Sydney Times

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Chef and Winemaker Join Forces to Help Save Marine Life from Plastic Straws

Written by Aksel Ritenis

Chef and Winemaker Join Forces to Help Save Marine Life from Plastic Straws

Chef Alessandro Pavoni from Ormeggio at the Spit is partnering with veteran winemaker Garry Crittenden for a special cooking class on 5 January with a message to help reduce waste plastic that ends up in waterways and harms marine life.

In 1997, Garry Crittenden was the first Australian winemaker to sell Arneis, a food-friendly, northern Italian white wine (see his story of how this came about, below). Unfortunately, despite an increased interest in Italian varietals, 20 years on arneis hasn’t proven popular enough to be viable for Crittenden Wines and they’ve grafted it over to the ever-popular chardonnay.

The current vintage (2018) is the last and, motivated by his 6-year-old grandson Oscar who is passionate about saving turtles from waste plastic in our oceans, Garry has called it ‘Endangered’. He explains: “both the turtles and lesser known grapes, such as arneis, will cease to exist if something isn’t done to protect them.”Inspired by Molly Steer’s ‘Straw No More’ documentary, Oscar painted a picture of a turtle for his grandfather for Christmas last year.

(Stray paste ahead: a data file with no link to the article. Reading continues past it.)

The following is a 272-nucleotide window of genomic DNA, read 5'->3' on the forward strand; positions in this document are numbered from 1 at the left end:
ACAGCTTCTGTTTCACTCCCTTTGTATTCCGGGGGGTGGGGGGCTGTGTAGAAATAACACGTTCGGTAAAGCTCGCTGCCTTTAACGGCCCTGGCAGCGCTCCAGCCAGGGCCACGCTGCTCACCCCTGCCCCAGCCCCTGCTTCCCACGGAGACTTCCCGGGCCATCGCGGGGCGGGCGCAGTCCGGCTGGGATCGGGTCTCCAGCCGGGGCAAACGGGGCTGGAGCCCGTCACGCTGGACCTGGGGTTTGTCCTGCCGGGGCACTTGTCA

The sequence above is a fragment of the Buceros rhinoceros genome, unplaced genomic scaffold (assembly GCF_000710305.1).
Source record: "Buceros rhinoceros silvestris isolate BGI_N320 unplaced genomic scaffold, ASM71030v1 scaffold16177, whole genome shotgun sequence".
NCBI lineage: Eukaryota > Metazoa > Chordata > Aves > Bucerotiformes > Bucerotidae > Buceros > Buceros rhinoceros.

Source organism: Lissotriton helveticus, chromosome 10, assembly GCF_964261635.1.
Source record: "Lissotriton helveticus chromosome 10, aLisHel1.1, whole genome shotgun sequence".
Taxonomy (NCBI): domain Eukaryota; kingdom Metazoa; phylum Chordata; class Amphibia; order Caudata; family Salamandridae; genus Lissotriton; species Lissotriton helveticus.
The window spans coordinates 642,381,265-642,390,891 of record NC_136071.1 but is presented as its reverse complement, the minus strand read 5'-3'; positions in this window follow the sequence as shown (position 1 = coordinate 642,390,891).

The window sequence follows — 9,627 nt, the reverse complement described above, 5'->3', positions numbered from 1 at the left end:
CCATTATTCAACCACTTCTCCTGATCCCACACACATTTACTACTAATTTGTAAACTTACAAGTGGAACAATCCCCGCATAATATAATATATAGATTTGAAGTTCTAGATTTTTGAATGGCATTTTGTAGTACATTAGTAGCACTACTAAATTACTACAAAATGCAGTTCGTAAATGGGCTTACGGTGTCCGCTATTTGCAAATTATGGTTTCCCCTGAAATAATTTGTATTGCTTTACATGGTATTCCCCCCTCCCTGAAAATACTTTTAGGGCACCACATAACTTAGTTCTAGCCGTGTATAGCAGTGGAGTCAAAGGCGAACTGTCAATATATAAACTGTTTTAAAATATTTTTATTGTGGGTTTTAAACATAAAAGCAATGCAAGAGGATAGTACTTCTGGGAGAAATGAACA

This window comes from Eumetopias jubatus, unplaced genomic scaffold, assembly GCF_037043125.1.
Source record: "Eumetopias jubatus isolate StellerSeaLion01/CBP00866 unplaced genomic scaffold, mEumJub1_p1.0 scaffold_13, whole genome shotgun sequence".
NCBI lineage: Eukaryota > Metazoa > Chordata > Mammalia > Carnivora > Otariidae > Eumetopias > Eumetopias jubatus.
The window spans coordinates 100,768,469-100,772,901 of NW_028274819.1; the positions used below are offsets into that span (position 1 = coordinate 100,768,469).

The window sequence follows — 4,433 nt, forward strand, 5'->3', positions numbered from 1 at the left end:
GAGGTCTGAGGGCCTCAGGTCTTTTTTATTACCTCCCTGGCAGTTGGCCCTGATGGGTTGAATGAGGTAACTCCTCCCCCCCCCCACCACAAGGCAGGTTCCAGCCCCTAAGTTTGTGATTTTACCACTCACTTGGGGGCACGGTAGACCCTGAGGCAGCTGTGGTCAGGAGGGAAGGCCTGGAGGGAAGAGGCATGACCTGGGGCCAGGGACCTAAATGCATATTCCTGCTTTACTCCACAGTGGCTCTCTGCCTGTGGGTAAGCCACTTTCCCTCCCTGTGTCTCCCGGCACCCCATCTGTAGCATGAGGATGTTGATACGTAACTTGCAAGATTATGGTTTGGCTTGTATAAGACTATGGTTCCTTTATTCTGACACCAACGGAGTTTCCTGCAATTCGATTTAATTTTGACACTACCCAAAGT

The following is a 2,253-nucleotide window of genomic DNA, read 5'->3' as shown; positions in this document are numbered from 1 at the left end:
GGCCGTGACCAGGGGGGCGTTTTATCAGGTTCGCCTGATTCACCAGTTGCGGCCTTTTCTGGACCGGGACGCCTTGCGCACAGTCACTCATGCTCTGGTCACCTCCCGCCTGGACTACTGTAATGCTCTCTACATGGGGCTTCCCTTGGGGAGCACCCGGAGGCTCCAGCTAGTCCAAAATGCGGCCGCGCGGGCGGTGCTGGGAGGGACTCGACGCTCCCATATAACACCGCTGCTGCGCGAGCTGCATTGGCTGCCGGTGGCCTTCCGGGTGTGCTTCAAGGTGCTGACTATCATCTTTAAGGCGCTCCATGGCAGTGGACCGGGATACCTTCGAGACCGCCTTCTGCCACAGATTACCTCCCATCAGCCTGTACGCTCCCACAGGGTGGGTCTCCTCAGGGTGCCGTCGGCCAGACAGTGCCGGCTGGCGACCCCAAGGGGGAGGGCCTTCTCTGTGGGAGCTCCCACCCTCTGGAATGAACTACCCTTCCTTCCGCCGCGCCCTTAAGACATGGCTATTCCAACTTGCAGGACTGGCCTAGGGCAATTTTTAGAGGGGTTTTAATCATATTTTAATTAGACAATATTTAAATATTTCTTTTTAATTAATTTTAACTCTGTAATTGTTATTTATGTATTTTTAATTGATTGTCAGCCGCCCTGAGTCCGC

That picture now graces the label of the 2018 Endangered Arneis and $20 from every dozen bottles sold goes to Australian Seabird Rescue in Ballina on the NSW north coast, which treats injured sea turtles and seabirds. Being relatively small, plastic straws are easily ingested by turtles and other marine life and Oscar has written to McDonalds asking them to consider alternatives.

Along with many in the hospitality industry, Alessandro shares Oscar and Garry’s concerns about plastic straws, and has eliminated them from his restaurants: Ormeggio at the Spit, Chiosco, Via Alta and Sotto Sopra. Hailing from Lombardy, he also shares Garry’s love of northern Italian grape varieties, and has written the menu for his upcoming class to complement the Endangered Arneis. He’ll be teaching crudo of yellowtail kingfish with cherries, spaghetti risottati with tartare of scarlet prawns, and pumpkin & burnt butter risotto with pan-fried red mullet, which guests will then cook for themselves before sitting down to enjoy their seafood feast with a glass of Crittenden Endangered Arneis 2018.

Alessandro’s class is from 11am – 3pm on 5 January at Sydney Seafood School. For more information, call 9004 1111 or book online at  
[note: link to to go straight to booking page for this class]

To purchase Endangered Arneis 2018 and help save the turtles, visit

About the author

Aksel Ritenis

Publisher and Custodian of the Sydney Times

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